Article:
t ill |
Fig. 2.6 Multicolor FISH (SKY)
identification of every human chromosomal
pair with an individual color using 24 different
painting probes (22 pairs of autosomes plus the
two sexual chromosomes). Normal chromosomes
are uniform in color, whereas rearranged
chromosomes will display two or more colors.
This method makes it possible to detect cryptic
rearrangements and marker chromosomes in
complex karyotypes as demonstrated here.
displaying a specific immunophenotype but is of little value for
minimal residual disease.
Multicolor Metaphase FISH
Multicolor-FISH includes mainly two different methods called
spectral karyotyping (SKY) and multiplex-FISH (M-FISH). In
SKY, the chromosomes are first stained with a mixture of 24
chromosome-specific painting probes; each one being labeled
with a different combination of five fluorochromes. The spec-
tral pattern of chromosomes is then classified using computer
software to identify individual chromosomes. M-FISH uses a
combinatorial labeling scheme with only five fluorochromes
having different emission spectra. Those fluorochromes are
similar to that used for SKY but the method for detecting and
discriminating the different combinations of fluorescence
signals is different.
Both methods are useful in characterizing complex chromo-
somal rearrangements and in documenting ambiguous marker
or ring chromosomes10 (Fig. 2.6).
Comparative Genomic Hybridization (CGH)
This method has the advantage of circumventing the need
for tumor cell metaphases. Total genomic tumoral DNA is
labeled in green and the normal reference DNA in red. Both
differentially labeled tumor and normal DNA will be hybrid-
ized together to normal human metaphases and will compete
with one another. The ratio of the fluorescent green and red
intensities is measured along every chromosome, making it
possible to give an overview of DNA sequence copy number
changes—gains and losses—in the neoplastic cells mapped on
normal chromosomes. CGH is thus able to detect amplified
and deleted genomic regions harboring oncogenes or tumor
suppressor genes, respectively. The limitation of this method is
that it can identify DNA imbalances but not balanced chromo-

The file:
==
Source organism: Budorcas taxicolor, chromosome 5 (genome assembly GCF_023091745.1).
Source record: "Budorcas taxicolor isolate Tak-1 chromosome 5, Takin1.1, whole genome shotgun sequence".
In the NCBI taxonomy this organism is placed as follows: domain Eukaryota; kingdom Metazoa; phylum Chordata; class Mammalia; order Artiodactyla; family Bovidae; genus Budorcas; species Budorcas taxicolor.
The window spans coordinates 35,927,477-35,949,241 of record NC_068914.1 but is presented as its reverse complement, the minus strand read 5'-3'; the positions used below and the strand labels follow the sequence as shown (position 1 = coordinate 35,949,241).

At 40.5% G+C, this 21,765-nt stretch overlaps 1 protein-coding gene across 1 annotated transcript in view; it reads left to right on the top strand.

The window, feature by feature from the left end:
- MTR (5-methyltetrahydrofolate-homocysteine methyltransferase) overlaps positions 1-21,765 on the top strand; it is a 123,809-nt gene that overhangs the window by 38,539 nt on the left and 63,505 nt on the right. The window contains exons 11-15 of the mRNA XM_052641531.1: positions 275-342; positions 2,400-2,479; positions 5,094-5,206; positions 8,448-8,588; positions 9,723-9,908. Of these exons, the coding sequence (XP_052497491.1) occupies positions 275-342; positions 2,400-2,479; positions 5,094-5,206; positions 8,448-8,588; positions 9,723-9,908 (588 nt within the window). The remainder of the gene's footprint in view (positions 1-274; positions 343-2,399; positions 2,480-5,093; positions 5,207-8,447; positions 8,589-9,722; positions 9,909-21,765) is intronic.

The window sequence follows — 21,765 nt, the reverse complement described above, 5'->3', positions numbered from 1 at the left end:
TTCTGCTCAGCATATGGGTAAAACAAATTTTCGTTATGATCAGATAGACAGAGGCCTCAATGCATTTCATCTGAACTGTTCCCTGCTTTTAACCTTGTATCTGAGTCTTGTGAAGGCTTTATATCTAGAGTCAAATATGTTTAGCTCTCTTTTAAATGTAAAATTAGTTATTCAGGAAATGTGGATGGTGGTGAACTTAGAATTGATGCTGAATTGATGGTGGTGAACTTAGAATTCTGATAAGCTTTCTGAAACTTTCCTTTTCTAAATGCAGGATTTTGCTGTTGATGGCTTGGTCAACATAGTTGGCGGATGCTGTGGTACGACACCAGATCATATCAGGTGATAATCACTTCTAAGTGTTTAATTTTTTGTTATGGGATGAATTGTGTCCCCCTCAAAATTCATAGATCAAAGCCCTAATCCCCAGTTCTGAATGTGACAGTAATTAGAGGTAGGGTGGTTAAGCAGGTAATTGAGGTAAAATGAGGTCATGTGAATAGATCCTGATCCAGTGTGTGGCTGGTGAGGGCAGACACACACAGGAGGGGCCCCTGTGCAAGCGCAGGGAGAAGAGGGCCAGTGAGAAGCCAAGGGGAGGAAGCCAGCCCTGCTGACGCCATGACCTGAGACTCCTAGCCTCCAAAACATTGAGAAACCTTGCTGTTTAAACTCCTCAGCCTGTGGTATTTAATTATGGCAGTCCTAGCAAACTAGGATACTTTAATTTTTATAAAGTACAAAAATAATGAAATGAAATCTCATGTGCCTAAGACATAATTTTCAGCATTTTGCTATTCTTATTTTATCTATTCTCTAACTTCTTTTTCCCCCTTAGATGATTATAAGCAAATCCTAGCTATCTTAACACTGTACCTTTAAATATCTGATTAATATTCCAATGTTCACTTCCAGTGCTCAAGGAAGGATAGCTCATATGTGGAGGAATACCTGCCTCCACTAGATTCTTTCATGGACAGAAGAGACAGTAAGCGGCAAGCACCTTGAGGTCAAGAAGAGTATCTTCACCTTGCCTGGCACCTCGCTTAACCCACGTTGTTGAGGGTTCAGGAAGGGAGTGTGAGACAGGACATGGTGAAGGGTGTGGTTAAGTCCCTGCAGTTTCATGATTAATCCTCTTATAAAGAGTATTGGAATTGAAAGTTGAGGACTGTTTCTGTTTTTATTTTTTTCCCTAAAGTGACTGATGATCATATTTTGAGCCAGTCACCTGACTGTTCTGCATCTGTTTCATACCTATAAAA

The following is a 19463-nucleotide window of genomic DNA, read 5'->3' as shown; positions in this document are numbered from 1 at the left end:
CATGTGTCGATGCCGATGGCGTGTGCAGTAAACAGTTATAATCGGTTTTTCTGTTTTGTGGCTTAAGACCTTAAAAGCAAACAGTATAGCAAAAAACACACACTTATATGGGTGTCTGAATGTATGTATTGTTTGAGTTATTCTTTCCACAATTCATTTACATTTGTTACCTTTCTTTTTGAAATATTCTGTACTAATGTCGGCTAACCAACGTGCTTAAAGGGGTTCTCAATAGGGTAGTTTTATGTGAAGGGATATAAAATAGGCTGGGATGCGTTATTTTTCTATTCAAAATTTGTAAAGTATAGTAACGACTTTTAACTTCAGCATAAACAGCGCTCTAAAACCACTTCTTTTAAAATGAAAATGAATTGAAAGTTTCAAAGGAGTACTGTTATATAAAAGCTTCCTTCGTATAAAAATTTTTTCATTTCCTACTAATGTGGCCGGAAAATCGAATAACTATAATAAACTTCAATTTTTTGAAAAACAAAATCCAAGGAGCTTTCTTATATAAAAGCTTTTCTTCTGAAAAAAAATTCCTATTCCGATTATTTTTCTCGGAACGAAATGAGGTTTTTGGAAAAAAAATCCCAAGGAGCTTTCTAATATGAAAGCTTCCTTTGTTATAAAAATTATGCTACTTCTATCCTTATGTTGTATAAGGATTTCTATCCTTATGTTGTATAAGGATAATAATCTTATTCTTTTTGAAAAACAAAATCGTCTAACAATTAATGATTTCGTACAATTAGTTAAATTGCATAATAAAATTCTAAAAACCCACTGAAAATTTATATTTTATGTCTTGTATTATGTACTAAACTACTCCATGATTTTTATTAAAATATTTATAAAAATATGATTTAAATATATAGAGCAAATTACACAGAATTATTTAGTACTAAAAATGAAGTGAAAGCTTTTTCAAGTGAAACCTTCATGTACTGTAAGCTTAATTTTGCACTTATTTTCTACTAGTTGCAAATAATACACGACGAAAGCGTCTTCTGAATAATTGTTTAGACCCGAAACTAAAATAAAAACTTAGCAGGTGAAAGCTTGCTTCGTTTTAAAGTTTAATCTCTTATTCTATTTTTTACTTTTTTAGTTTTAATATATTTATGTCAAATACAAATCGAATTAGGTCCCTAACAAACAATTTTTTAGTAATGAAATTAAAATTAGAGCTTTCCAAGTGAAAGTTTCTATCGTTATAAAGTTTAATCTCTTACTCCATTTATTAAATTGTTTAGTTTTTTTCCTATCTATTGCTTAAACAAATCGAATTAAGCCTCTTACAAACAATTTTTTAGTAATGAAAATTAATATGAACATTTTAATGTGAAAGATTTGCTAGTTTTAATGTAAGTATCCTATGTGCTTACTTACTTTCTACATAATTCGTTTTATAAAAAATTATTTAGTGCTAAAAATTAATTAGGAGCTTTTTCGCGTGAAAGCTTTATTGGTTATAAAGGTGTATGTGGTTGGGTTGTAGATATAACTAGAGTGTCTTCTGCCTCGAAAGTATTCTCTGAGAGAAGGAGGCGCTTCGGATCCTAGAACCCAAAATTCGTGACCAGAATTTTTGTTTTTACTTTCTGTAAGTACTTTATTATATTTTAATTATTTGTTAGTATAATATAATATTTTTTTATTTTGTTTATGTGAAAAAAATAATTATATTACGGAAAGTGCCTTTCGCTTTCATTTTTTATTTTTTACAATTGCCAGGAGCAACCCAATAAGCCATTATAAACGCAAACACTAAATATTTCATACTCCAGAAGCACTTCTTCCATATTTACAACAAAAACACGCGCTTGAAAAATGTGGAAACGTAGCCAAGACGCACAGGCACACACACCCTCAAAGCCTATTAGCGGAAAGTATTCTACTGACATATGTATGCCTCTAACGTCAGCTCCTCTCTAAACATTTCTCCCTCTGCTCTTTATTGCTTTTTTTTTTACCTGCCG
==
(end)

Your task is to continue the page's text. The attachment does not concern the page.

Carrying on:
somal translocations (hence, without loss or gain of chromo-
somal material subsequent to translocation).
Acquired Chromosomal Aberrations
It has long been agreed that tumor cells carry chromosomal aber-
rations, but their causes have only recently been more deeply
explored.11,12 Until the seventies, cytogeneticists were dealing
with malignant effusions or long-term cell cultures yielding
roughly recognizable multiple chromosome changes, with very
large amounts of rearranged DNA in complex aneuploidies.
Consequently, this situation led to disillusion in the litera-
ture seeded by a plethora of reports with confusing malignant
karyotypes, suggesting to most scientists that the chromosomal
rearrangements observed were just epiphenomena accompa-
nying the process of malignancy. At that time, no method was
able to show molecular changes at the gene level. Karyotype
analysis based on banding techniques renewed interest in the
characterization of cytogenetic abnormalities in malignant
tumors. It appeared evident that nonrandom primary changes
involved specific chromosome regions, and were subsequently
overwhelmed by secondary more massive variations affecting
randomly all chromosomes. This state of overall genomic insta-
bility developed during the malignant clonal progression.
Cytogenetic investigations focused initially on leukemias.
They identified a constantly increasing number of character-
istic chromosomal patterns after the Ph/CML association was
detected. The FAB classification of leukemias was consequently
enriched by the addition of prototypic karyotypic profiles.
Beside leukemias, other cytogenetic and molecular informa-
tion emerged with studies of lymphomas and sarcomas. In
those tumors, relatively simple balanced rearrangements often
appeared as fingerprints for a unique tumor type. These specific
chromosomal abnormalities were rapidly considered as reli-
able diagnostic, prognostic, and predictive parameters on daily
routine. The importance of chromosomal identification in the
diagnosis of human leukemias, lymphomas, and mesenchymal